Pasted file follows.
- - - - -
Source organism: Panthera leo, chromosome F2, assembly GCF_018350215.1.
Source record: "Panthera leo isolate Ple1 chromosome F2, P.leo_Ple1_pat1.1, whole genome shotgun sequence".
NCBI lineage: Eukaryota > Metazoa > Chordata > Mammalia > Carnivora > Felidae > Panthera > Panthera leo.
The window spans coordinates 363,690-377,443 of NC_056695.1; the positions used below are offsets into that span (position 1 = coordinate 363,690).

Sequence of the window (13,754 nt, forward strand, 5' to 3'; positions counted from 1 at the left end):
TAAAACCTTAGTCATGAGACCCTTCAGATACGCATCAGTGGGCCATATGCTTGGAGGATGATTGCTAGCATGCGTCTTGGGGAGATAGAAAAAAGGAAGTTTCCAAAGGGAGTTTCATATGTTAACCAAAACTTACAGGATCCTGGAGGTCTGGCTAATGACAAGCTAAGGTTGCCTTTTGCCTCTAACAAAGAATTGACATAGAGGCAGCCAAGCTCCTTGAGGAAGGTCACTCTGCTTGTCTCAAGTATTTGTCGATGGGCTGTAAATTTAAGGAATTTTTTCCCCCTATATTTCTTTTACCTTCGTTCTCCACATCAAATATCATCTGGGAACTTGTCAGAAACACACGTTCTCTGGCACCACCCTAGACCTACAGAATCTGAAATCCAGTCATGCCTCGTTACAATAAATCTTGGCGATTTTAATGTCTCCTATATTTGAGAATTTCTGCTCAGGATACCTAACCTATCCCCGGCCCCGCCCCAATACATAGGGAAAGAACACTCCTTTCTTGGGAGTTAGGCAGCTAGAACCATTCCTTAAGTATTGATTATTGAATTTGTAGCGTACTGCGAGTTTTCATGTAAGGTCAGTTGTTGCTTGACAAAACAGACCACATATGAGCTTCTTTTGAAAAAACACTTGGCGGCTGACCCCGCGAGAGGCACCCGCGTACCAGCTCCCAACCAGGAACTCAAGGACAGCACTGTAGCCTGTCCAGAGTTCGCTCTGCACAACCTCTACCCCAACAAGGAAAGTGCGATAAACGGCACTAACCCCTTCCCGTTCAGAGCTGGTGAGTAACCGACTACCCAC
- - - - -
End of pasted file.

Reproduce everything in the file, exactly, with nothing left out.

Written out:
Source organism: Panthera leo, chromosome F2, assembly GCF_018350215.1.
Source record: "Panthera leo isolate Ple1 chromosome F2, P.leo_Ple1_pat1.1, whole genome shotgun sequence".
NCBI lineage: Eukaryota > Metazoa > Chordata > Mammalia > Carnivora > Felidae > Panthera > Panthera leo.
The window spans coordinates 363,690-377,443 of NC_056695.1; the positions used below are offsets into that span (position 1 = coordinate 363,690).

Sequence of the window (13,754 nt, forward strand, 5' to 3'; positions counted from 1 at the left end):
TAAAACCTTAGTCATGAGACCCTTCAGATACGCATCAGTGGGCCATATGCTTGGAGGATGATTGCTAGCATGCGTCTTGGGGAGATAGAAAAAAGGAAGTTTCCAAAGGGAGTTTCATATGTTAACCAAAACTTACAGGATCCTGGAGGTCTGGCTAATGACAAGCTAAGGTTGCCTTTTGCCTCTAACAAAGAATTGACATAGAGGCAGCCAAGCTCCTTGAGGAAGGTCACTCTGCTTGTCTCAAGTATTTGTCGATGGGCTGTAAATTTAAGGAATTTTTTCCCCCTATATTTCTTTTACCTTCGTTCTCCACATCAAATATCATCTGGGAACTTGTCAGAAACACACGTTCTCTGGCACCACCCTAGACCTACAGAATCTGAAATCCAGTCATGCCTCGTTACAATAAATCTTGGCGATTTTAATGTCTCCTATATTTGAGAATTTCTGCTCAGGATACCTAACCTATCCCCGGCCCCGCCCCAATACATAGGGAAAGAACACTCCTTTCTTGGGAGTTAGGCAGCTAGAACCATTCCTTAAGTATTGATTATTGAATTTGTAGCGTACTGCGAGTTTTCATGTAAGGTCAGTTGTTGCTTGACAAAACAGACCACATATGAGCTTCTTTTGAAAAAACACTTGGCGGCTGACCCCGCGAGAGGCACCCGCGTACCAGCTCCCAACCAGGAACTCAAGGACAGCACTGTAGCCTGTCCAGAGTTCGCTCTGCACAACCTCTACCCCAACAAGGAAAGTGCGATAAACGGCACTAACCCCTTCCCGTTCAGAGCTGGTGAGTAACCGACTACCCAC